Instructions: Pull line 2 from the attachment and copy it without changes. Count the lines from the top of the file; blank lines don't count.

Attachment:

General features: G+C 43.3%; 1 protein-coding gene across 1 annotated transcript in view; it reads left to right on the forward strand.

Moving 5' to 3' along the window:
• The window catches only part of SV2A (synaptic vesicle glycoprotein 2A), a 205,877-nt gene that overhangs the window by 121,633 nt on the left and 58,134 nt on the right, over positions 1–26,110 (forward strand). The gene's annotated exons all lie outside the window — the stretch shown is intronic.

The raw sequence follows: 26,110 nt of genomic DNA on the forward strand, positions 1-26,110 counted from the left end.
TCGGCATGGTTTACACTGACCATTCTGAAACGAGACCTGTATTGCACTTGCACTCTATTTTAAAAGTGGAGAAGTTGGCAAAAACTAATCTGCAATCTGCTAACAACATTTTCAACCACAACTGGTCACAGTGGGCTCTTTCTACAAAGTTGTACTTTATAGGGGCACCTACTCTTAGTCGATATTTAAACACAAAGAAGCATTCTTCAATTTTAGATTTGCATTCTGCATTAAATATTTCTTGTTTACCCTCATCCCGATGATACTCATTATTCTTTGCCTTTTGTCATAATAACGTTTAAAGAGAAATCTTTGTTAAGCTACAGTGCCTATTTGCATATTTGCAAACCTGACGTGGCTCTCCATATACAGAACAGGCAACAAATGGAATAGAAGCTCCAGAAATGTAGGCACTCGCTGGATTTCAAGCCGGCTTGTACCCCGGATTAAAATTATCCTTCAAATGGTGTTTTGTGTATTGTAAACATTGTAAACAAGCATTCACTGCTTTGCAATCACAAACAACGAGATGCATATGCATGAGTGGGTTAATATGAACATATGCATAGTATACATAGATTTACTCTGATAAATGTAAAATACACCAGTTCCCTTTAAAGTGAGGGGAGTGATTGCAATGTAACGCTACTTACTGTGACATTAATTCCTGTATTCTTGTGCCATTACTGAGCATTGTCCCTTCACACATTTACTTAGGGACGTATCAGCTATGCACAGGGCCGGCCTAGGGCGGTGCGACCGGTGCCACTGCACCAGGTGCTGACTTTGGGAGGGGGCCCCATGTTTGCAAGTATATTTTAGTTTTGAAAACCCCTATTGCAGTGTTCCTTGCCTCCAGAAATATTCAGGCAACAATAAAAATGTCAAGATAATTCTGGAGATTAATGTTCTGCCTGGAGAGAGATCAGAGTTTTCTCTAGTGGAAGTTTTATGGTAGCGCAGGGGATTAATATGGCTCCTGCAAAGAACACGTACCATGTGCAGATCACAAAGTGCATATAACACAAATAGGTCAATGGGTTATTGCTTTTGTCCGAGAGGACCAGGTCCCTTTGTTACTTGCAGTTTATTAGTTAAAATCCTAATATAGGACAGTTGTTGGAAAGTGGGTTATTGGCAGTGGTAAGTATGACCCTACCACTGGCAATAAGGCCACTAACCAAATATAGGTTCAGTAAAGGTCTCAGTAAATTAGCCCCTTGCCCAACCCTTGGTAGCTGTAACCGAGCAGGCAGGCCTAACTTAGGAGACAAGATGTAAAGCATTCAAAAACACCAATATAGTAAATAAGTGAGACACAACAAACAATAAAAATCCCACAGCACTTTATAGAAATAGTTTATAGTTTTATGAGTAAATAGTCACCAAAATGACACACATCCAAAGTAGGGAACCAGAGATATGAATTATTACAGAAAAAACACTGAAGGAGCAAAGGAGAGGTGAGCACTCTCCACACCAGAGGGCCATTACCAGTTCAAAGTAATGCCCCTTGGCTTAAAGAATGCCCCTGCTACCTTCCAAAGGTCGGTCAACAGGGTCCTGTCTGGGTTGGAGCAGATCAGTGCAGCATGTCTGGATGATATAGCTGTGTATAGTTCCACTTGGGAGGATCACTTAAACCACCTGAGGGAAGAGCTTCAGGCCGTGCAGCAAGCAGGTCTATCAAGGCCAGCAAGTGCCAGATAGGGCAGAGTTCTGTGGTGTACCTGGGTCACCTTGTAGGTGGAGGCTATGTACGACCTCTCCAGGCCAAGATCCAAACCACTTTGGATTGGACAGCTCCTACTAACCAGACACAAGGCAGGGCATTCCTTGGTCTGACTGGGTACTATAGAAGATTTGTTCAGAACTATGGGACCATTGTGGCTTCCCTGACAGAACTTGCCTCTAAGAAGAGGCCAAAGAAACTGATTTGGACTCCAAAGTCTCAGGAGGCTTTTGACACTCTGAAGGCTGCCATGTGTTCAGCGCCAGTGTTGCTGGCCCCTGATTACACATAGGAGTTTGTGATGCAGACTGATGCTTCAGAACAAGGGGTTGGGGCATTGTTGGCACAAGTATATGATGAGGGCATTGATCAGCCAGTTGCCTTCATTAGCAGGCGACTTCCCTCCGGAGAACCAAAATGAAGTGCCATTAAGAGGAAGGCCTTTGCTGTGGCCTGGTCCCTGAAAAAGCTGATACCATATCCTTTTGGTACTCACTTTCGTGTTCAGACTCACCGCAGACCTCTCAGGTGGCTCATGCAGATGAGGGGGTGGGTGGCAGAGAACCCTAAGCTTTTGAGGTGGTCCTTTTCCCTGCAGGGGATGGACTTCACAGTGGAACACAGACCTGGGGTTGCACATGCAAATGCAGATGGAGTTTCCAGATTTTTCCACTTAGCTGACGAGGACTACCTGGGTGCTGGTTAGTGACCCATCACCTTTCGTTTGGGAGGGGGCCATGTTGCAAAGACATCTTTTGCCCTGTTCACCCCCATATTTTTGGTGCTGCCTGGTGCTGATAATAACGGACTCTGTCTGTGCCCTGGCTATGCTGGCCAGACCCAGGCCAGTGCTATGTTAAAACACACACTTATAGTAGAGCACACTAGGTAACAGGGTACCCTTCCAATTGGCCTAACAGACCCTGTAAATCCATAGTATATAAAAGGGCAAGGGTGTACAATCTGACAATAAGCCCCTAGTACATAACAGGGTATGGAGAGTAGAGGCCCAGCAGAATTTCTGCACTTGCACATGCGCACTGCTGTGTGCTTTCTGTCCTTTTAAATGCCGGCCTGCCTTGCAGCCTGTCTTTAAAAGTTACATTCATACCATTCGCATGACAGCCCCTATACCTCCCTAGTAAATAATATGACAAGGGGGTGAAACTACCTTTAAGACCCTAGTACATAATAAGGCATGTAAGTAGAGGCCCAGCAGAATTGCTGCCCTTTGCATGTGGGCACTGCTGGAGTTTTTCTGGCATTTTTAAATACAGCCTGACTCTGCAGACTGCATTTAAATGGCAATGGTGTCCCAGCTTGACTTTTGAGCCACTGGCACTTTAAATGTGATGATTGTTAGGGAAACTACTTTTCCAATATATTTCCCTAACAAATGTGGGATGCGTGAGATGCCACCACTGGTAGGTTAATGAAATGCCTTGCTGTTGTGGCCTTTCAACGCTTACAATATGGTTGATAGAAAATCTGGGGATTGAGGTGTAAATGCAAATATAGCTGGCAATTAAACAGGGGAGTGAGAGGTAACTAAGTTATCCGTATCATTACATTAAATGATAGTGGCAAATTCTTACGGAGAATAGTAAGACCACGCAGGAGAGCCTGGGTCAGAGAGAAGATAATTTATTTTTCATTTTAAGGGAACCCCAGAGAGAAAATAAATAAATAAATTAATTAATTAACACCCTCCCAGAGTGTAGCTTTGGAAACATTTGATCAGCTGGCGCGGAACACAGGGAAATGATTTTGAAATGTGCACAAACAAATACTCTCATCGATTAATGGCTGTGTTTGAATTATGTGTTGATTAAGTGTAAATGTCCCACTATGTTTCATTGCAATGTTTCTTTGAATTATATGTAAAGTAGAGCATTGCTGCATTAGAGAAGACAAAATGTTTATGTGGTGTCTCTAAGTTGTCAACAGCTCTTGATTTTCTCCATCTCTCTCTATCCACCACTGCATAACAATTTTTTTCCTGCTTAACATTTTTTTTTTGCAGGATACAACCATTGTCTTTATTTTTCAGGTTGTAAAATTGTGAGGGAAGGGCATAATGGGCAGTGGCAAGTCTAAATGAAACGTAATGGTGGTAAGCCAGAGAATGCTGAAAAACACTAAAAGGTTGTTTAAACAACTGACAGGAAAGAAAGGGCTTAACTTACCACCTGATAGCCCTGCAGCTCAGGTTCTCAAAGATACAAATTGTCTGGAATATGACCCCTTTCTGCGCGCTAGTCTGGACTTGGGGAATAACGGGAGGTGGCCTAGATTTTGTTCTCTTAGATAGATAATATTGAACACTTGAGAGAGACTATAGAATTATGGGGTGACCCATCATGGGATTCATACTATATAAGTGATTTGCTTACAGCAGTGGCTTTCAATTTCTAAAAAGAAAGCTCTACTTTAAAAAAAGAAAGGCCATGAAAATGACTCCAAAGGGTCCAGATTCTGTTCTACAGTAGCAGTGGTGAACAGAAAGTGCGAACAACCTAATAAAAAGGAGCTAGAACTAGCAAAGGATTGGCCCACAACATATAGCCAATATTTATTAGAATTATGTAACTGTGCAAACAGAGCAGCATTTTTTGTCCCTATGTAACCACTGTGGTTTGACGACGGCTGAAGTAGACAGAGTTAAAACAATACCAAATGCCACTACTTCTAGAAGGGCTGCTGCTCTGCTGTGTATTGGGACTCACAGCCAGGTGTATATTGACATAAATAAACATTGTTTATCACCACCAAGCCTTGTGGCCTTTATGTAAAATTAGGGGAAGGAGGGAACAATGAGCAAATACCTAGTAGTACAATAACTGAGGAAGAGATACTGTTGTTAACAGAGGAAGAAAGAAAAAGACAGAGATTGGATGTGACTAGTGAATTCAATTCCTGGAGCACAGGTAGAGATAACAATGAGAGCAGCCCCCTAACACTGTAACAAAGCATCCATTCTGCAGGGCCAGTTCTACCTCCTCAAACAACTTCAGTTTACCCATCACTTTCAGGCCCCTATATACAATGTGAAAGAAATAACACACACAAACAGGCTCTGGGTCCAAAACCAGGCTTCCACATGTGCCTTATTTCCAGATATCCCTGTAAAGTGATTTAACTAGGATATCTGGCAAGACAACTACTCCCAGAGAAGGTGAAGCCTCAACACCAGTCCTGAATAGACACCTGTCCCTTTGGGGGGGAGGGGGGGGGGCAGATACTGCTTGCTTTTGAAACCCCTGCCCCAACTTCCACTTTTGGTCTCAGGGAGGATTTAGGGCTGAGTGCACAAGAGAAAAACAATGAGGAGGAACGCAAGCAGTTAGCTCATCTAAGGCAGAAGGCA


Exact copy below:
Moving 5' to 3' along the window: